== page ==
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Elsewhere to hold annual extravaganza in Downtown Greensboro

2016.08.05.VillalbaPortel.SummerInternTalks.Elsewhere.-6688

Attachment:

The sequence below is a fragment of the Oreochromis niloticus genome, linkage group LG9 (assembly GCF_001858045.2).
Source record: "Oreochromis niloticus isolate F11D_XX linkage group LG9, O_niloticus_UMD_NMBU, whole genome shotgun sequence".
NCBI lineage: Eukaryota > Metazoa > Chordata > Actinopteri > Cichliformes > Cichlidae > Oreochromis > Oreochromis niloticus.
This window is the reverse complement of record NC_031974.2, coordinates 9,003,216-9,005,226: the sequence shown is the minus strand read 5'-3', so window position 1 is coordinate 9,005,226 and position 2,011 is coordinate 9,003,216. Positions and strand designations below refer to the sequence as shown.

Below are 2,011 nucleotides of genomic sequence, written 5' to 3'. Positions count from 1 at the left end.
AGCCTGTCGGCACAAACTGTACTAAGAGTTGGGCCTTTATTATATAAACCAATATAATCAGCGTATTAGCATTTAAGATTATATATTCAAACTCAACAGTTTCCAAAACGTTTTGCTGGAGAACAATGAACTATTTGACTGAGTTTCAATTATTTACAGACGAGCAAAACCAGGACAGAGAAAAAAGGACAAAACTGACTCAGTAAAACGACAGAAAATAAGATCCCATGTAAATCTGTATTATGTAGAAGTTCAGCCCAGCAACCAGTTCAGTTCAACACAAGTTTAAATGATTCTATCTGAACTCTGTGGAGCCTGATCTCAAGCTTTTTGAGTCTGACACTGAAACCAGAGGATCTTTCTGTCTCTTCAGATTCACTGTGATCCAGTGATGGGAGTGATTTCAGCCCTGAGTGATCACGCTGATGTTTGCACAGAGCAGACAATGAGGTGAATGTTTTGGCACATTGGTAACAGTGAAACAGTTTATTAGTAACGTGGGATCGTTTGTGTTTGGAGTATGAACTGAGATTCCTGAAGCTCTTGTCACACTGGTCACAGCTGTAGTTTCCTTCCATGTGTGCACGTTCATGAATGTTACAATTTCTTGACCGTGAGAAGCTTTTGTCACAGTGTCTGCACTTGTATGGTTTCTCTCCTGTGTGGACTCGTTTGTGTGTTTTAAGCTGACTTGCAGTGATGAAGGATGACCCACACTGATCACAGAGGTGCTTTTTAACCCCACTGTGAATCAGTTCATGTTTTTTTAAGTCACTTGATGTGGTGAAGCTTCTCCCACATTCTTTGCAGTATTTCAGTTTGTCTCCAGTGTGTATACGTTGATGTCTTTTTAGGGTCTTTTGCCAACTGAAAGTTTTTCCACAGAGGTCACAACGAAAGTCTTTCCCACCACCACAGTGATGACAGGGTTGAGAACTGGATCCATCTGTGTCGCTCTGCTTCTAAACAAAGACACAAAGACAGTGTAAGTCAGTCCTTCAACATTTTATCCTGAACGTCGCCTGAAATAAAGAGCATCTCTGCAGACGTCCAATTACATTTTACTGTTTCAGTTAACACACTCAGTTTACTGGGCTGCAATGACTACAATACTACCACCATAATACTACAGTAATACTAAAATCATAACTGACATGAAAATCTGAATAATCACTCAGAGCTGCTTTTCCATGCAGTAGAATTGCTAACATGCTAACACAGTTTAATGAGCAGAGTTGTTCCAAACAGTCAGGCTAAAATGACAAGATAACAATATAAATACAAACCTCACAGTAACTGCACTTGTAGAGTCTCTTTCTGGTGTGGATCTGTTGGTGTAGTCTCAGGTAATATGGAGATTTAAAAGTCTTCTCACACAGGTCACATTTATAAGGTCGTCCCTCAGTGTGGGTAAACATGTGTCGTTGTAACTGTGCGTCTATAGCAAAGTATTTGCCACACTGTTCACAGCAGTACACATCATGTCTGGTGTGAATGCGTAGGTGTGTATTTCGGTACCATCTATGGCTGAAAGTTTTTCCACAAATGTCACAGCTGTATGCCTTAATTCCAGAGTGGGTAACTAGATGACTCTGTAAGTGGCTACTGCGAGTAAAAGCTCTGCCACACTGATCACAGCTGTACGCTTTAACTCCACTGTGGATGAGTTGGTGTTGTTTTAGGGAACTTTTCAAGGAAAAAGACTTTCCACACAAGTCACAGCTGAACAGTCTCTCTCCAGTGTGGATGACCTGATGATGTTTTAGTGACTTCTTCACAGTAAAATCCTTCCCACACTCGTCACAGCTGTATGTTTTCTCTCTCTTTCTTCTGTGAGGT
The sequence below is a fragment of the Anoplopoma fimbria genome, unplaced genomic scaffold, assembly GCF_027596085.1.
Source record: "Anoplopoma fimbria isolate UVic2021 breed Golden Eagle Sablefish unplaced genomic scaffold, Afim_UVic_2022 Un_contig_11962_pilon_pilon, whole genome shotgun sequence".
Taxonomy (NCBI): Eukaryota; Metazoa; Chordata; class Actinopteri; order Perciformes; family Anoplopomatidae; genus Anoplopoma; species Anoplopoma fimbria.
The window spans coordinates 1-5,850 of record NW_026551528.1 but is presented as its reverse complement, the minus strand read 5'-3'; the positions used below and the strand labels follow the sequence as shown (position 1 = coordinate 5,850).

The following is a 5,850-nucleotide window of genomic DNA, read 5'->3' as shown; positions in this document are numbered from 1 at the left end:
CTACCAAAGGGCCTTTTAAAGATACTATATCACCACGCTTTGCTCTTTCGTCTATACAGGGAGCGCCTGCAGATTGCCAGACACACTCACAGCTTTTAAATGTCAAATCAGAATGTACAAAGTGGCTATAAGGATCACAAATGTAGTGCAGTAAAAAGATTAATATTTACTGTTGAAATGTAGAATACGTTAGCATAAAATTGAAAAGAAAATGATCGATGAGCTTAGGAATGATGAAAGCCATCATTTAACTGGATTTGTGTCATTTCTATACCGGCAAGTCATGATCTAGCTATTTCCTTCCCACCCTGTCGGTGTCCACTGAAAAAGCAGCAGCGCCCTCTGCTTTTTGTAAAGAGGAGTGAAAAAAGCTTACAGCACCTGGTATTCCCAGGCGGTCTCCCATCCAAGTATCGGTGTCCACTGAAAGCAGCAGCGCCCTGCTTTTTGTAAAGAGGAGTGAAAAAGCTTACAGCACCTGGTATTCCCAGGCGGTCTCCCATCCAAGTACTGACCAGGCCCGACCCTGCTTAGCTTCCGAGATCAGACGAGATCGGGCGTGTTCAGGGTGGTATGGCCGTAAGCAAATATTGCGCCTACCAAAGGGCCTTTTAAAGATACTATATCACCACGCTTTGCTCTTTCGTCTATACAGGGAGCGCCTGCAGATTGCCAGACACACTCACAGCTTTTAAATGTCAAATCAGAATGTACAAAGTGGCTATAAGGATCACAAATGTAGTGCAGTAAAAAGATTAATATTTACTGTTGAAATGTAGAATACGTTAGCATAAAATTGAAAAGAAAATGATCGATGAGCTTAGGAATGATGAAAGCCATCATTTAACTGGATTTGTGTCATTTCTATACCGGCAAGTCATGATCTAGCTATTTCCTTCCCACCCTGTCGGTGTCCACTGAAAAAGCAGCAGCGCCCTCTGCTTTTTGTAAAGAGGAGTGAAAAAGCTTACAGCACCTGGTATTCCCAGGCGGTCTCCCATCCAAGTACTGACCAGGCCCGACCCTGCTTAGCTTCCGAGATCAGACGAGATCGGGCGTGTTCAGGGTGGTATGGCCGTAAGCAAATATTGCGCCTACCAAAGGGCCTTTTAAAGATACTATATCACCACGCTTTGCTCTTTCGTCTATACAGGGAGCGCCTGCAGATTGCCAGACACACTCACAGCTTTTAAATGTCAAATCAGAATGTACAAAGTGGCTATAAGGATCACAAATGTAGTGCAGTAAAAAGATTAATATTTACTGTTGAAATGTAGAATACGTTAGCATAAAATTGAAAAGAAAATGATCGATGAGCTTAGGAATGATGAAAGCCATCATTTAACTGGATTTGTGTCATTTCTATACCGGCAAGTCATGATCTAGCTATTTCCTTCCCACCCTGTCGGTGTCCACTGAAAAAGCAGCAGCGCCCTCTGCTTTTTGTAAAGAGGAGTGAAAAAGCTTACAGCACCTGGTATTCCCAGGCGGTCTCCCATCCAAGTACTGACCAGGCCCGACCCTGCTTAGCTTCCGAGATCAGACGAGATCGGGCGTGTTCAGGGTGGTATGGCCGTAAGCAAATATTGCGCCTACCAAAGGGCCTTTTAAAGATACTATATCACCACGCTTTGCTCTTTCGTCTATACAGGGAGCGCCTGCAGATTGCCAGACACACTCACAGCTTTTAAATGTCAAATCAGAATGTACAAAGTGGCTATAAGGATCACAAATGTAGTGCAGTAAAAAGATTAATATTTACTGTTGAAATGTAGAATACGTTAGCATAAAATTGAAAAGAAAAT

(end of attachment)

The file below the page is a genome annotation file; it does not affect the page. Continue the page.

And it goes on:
2016.08.05.VillalbaPortel.SummerInternTalks.Elsewhere.-6688Downtown Greensboro’s busy September will continue this Saturday, Sept. 17, as local art museum Elsewhere hosts its annual Extravaganza that evening. Head down to 606 S. Elm Street and you’ll be treated to a public street event and a great indoor party for ticketholders.If you’re not sure you can find the place, just look for the 50-foot tall Ferris wheel that will be out in front of Elsewhere.“With help from the City, we’ll be shutting down the street from 2 p.m. until 2 a.m. that day,” said Guido Villalba Portel, Elsewhere’s communications coordinator. “Ferris wheel rides will be available from 5 p.m. to 11 p.m. for $1 per ride. The Ferris wheel is actually taller than our building and the artists here will make sure there’s something spectacular to see on the roof just for those folks taking the ride “There will also be live music beginning at 8:30 p.m. by Echo Courts,” Portel continued. “They’re an Indie dreampop band with a 1970s feel and they come from here in Greensboro.”Beer and other refreshments should also be available outside and from nearby restaurants. While that should make for a grand time, the big show will actually be inside. For ticketholders, Elsewhere will be putting the extra into Extravaganza.“The event inside will run from 8 p.m. until 2 a.m.” Portel said. “We’re having food provided by John Jones, who runs an underground dining experience called the Next Supper. He’s been doing these great members-only dinners in the area for a while now anywhere there’s a kitchen open, and he’s doing something special for our guests.”In addition, there will be performances by the Raleigh Rockers, a regional B-boys crew, and Carrboro’s Disco Sweat, who spin vinyl records with a modern twist. Visitors will also be able to tour all three floors of Elsewhere, seeing not just the first floor thrift shop turned museum, but also the art galleries and installations that make Elsewhere such a unique place. Cocktails and refreshments will also be available to attendees.“We’ll have showings of work from our three most recent artist residencies,” Portel continued. “That includes Miami Goes Elsewhere created by a group of six Miami-based artists and Southern Constellations which showcases the works of artists raised here in the South.”It will be an excellent opportunity to meet the artists and creatives that make their homes on the property and get in touch with a very historical part of downtown Greensboro.Tickets for the indoor event are available online at: goelsewhere.org/extravaganza or purchased at the museum itself at 606 S. Elm Street in Greensboro. Advance tickets for the event at $50 for the entire event ($35 for Elsewhere members). A night owl option will also be available to visit after 10 p.m. after the food portion of the event has ended.Elsewhere will also be showing off its recently finished restoration project, founder George Scheer said. Over $850,000 from private and public donations went into the restoration project, aimed at preserving the historical building, its contents and expanding its capabilities to be a beacon for local and national artists.Scheer explained the work had been done in great part by Landmark Builders and had been assisted greatly by the City of Greensboro.Elsewhere, if you’re not familiar with the story, was originally the site of a series of thrift shops owned and operated by the late Sylvia Gray. She operated the property at 606 S. Elm Street as a thrift store from 1939 until her death in 1997, first offering second-hand furniture, then Army surplus and later fabric bolts and remnants before finally just becoming a thrift store that housed anything that caught her interest.Mrs. Gray really started collecting items after the death of her husband Joe in 1955, Portel said. “She would go to the Salvation Army store twice a day to find things and she became known as Greensboro’s eccentric neighborhood matriarch.“If you came in, she wouldn’t sell you a thing if she didn’t like you,” he continued. “If she saw you stealing something, she’d lock you in. And only certain people got to go upstairs to shop. She was a lovely person but she was certainly an eccentric.”After she passed away in 1997 the family was left with the store and all of its contents. They really didn’t know what to do with it and so it sat for six years, virtually untouched and collecting dust. And then one night, after attending a concert, her grandson George Scheer and his longtime collaborator Stephanie Sherman unlocked the building. Over a decade later, Scheer and friends are still working through all of the possibilities and inspirations left behind by Mrs. Gray and her unbelievable collection. !

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